But don't tell anyone I said it. :oops: :lol:


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Re: No wonder we have a bad name

Postby Mulger bill » Thu Jan 20, 2011 8:54 pm

Secrets safe with me. :wink:
I got no problem with a hearty application of observation and common sense to any situation. There's a few of those weirdly compelling give way signs wherever you go. The lad and I found a few in Taylors Lakes yesterday.
...whatever the road rules, self-preservation is the absolute priority for a cyclist when mixing it with motorised traffic.
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Re: No wonder we have a bad name

Postby Comedian » Fri Jan 21, 2011 6:38 am

m@ wrote:Oh, I agree - which is why I take the approach I do (walk across once it's clear). Canberra is probably a bit different to Melbourne in that despite (or perhaps because of) the large number of casual/commuter cyclists and excellent bike facilities, drivers are generally hostile toward cyclists - far more so than anywhere else I've ridden. So I guess while I generally don't succumb to the temptation to ride across for a car that has already stopped, I understand why others do when they feel under pressure from the waiting driver/s. In an ideal world I think the law would allow riding across after stopping.


Hey mate that's interesting. Conventional logic is that the more people that ride, the more accepting car drivers are of riders - and the better and safer experience cyclists have.

Do you think there could be other causes?
Once you can climb hills on a bike it's all downhill. :mrgreen:

Hopefully I'll know what that's like..... one day. :shock: :lol:

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Re: No wonder we have a bad name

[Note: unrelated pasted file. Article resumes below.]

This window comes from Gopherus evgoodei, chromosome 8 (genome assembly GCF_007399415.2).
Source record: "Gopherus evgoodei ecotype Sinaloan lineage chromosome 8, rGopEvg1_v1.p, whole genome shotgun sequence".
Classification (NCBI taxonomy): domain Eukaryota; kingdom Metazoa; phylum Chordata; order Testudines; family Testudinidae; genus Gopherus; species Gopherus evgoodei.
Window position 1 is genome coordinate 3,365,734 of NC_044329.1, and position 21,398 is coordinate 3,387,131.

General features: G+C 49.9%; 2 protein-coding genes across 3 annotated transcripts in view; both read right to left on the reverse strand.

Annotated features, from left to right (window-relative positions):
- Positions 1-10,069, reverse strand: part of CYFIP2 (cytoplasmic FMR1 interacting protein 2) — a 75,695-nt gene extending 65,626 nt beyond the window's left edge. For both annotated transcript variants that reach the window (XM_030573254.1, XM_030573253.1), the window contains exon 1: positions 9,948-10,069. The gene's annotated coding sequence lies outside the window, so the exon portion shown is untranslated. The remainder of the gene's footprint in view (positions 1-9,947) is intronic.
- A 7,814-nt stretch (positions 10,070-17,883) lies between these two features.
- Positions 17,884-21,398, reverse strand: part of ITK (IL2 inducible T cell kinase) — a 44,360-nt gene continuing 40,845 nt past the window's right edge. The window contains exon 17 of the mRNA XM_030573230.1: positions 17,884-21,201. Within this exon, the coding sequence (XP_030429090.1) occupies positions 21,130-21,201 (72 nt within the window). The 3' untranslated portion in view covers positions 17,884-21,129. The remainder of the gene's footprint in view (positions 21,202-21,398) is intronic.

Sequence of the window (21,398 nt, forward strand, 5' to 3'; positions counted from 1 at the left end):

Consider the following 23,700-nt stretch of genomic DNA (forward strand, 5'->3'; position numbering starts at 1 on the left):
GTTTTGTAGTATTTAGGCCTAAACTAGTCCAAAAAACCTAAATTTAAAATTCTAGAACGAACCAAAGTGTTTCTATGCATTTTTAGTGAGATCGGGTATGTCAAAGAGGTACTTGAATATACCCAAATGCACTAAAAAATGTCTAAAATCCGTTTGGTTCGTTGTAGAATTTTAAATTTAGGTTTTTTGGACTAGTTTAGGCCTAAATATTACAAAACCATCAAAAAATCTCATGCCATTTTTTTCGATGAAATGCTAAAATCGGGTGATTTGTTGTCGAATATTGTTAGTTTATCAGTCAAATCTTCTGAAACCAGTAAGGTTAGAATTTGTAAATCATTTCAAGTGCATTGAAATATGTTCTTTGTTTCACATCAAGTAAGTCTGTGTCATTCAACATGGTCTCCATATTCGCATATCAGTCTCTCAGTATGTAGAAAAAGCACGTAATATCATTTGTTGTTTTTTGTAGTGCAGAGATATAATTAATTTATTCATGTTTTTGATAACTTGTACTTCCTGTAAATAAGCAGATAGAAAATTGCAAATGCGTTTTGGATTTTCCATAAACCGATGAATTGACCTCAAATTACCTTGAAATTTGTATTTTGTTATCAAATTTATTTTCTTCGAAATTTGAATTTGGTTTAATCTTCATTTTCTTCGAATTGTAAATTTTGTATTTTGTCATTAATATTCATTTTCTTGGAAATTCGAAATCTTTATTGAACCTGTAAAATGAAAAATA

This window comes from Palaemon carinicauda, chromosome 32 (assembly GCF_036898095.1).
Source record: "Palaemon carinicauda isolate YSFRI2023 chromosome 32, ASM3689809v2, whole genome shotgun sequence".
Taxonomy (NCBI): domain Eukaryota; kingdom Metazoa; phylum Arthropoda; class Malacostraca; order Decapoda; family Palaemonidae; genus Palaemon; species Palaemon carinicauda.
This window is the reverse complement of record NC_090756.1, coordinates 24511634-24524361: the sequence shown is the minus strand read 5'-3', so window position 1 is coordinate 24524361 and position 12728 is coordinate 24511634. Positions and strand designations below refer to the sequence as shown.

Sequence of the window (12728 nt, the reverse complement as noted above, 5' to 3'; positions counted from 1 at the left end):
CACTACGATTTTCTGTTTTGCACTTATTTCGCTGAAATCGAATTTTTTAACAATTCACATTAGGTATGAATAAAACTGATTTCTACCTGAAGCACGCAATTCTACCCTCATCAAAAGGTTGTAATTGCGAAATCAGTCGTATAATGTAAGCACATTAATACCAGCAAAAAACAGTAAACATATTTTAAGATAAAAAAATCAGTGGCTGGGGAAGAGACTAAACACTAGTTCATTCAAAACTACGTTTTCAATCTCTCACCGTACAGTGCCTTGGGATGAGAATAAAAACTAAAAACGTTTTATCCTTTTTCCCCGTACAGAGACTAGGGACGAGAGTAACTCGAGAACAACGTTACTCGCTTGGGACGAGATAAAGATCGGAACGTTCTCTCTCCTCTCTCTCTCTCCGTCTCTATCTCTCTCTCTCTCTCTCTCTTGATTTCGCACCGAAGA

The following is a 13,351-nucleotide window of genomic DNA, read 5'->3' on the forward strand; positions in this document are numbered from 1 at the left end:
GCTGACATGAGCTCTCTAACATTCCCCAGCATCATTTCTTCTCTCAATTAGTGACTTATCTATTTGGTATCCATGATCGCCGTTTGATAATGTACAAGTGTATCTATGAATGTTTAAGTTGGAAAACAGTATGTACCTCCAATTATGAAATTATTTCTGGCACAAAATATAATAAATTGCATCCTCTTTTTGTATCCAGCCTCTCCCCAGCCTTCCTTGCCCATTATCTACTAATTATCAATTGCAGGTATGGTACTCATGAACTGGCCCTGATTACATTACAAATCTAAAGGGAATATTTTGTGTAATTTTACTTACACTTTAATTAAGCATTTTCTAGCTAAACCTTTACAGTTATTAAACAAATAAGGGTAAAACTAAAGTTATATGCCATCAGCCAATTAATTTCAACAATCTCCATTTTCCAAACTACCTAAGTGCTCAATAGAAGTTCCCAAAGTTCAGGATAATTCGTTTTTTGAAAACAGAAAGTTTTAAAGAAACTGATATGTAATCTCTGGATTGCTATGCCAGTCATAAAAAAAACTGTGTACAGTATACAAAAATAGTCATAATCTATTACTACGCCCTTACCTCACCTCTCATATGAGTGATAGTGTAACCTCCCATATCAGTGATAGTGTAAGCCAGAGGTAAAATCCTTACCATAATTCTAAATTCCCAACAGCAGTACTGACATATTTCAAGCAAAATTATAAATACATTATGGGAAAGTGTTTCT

Postby Ross » Fri Jan 21, 2011 10:41 am

I've recently started a new job in the (Canb) city and naturally I like to ride my bike to work whenever possible...what an eye opener.

Today at about 8.30am I was riding down the footpath (you are allowed to in ACT) and I then came to a set of traffic lights (they were on the road) where I wanted to turn left to cross the road. There were probably 6-8 cyclists apart from myself (all commuter types, I was the only 'roadie') and maybe 10-12 pedestrians. The light was still red for crossing the road (Barry Dr) and all of a sudden there was a break in the traffic and woosh all the cyclists except me and one other cyclist went flying across the road against the red light. I waited the extra 20 seconds for the light to turn green and safely rode across the road. Not saying I'm Mr Goody two Shoes and I never do anything wrong but this seems very typical behaviour for these people. I think it's a mob mentality. One goes and then pretty much they all go, just because it seems like the 'thing to do'.

Saw another cyclist guy yesterday have a near miss with a car at a traffic light controlled intersection. The light was green to cross 4 lanes of traffic (Ginninderra Dr near Lyneham) and then there was a turning lane (fast sweeper) that was also traffic light controlled but the light for it was red. I crossed the first four lanes and was slowing to stop for the red light and a guy that game fast from behind me started to go around and stopped at the last second as he realised there was a a car fast approaching - I'm pretty sure he never noticed or cared what colour the light was.

Please people, if you are going to kill yourselves do it away from me. I don't have the time or inclination to deal with it.
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Re: No wonder we have a bad name

Postby m@ » Mon Jan 31, 2011 9:55 am

Comedian wrote: